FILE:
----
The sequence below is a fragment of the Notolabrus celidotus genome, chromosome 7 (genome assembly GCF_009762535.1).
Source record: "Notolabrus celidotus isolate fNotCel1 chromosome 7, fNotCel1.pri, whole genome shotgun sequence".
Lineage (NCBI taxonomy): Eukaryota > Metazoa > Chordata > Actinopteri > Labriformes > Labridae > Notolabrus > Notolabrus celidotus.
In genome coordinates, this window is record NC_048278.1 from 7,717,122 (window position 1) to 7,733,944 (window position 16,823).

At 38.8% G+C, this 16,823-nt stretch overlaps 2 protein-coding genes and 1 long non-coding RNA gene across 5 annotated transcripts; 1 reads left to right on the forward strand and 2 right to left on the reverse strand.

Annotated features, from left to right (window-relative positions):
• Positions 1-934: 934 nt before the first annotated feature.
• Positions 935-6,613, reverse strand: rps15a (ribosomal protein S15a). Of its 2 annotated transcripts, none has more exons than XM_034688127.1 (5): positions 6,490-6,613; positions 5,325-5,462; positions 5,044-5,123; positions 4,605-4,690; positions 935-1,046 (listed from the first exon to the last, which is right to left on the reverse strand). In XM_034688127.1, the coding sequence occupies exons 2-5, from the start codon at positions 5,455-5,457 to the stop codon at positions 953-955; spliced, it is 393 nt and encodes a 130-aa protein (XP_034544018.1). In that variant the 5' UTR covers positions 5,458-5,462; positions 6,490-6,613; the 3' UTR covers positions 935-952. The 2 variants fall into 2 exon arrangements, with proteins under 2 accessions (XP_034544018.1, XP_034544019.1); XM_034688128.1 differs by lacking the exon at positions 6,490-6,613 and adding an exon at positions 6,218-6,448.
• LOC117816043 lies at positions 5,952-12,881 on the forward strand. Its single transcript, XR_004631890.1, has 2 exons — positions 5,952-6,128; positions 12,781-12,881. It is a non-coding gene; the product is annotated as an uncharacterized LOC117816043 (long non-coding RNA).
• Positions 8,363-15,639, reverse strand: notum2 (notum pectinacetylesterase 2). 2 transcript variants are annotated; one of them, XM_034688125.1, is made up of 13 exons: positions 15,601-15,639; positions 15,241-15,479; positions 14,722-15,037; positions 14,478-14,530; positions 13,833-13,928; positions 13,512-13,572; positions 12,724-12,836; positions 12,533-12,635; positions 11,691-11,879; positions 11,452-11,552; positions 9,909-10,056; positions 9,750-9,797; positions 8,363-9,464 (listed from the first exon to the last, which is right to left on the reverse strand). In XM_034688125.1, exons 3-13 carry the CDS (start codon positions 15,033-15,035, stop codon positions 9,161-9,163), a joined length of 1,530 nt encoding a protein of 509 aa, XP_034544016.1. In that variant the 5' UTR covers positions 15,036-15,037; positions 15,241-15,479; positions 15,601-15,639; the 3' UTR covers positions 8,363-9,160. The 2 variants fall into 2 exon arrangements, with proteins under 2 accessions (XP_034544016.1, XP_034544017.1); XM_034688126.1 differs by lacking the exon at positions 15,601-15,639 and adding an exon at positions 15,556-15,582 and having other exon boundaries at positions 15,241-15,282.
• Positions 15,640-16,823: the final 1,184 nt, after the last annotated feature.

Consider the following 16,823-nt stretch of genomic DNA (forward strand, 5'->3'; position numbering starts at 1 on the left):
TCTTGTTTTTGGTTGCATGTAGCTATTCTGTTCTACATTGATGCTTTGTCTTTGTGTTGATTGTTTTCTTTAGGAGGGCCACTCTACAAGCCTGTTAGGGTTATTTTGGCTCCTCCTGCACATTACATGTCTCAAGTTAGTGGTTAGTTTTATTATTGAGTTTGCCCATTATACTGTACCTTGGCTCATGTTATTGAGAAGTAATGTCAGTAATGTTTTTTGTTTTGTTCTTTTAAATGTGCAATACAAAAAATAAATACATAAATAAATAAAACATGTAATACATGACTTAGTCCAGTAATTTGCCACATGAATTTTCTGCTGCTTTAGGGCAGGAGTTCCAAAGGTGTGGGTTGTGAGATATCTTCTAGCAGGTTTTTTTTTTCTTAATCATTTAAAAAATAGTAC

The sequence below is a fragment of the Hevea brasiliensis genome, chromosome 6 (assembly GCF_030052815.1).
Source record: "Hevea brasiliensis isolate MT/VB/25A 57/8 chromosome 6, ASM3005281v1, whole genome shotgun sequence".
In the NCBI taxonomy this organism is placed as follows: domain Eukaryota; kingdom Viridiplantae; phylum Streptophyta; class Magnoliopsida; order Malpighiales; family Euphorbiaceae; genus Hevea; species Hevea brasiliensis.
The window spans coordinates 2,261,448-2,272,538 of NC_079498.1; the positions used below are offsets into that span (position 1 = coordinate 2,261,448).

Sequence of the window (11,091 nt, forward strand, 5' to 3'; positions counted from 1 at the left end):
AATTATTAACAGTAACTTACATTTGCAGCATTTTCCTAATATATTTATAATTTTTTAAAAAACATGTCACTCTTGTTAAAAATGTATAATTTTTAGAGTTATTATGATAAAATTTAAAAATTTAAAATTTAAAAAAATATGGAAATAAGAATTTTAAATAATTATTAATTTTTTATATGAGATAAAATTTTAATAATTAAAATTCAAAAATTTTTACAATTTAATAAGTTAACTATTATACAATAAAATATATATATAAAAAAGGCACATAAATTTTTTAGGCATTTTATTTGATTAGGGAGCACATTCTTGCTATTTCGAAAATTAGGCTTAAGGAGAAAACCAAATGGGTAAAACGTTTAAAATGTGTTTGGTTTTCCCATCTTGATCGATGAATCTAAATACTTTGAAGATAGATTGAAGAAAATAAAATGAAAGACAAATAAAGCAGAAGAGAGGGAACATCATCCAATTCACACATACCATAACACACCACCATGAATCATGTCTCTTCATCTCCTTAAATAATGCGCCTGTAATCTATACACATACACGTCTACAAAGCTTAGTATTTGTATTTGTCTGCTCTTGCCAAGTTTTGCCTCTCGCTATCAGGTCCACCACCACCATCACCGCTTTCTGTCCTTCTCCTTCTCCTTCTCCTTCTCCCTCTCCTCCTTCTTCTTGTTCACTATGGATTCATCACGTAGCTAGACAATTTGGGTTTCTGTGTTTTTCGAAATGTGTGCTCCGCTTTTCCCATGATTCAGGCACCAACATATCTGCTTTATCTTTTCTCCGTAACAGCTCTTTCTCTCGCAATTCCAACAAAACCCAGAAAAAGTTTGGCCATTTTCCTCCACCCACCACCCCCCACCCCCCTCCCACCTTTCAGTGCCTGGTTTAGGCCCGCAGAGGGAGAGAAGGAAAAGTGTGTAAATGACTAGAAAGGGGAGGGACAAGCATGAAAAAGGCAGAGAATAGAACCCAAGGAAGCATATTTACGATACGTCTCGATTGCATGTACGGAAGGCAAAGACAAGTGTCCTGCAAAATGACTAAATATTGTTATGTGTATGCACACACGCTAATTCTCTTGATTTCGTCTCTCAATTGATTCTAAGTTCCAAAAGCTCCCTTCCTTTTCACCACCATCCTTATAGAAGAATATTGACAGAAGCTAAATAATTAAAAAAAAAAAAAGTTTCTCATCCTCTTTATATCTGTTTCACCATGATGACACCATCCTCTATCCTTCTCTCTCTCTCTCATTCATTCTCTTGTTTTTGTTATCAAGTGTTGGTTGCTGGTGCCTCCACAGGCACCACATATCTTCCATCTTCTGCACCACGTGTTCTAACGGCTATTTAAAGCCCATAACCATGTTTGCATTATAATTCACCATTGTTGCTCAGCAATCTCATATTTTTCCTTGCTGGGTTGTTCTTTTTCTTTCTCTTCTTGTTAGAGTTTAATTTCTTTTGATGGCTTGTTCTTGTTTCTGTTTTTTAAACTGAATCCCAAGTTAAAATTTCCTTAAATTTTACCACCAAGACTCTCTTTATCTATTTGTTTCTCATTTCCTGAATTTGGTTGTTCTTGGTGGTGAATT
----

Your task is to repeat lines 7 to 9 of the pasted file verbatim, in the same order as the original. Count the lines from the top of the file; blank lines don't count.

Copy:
• Positions 1-934: 934 nt before the first annotated feature.
• Positions 935-6,613, reverse strand: rps15a (ribosomal protein S15a). Of its 2 annotated transcripts, none has more exons than XM_034688127.1 (5): positions 6,490-6,613; positions 5,325-5,462; positions 5,044-5,123; positions 4,605-4,690; positions 935-1,046 (listed from the first exon to the last, which is right to left on the reverse strand). In XM_034688127.1, the coding sequence occupies exons 2-5, from the start codon at positions 5,455-5,457 to the stop codon at positions 953-955; spliced, it is 393 nt and encodes a 130-aa protein (XP_034544018.1). In that variant the 5' UTR covers positions 5,458-5,462; positions 6,490-6,613; the 3' UTR covers positions 935-952. The 2 variants fall into 2 exon arrangements, with proteins under 2 accessions (XP_034544018.1, XP_034544019.1); XM_034688128.1 differs by lacking the exon at positions 6,490-6,613 and adding an exon at positions 6,218-6,448.
• LOC117816043 lies at positions 5,952-12,881 on the forward strand. Its single transcript, XR_004631890.1, has 2 exons — positions 5,952-6,128; positions 12,781-12,881. It is a non-coding gene; the product is annotated as an uncharacterized LOC117816043 (long non-coding RNA).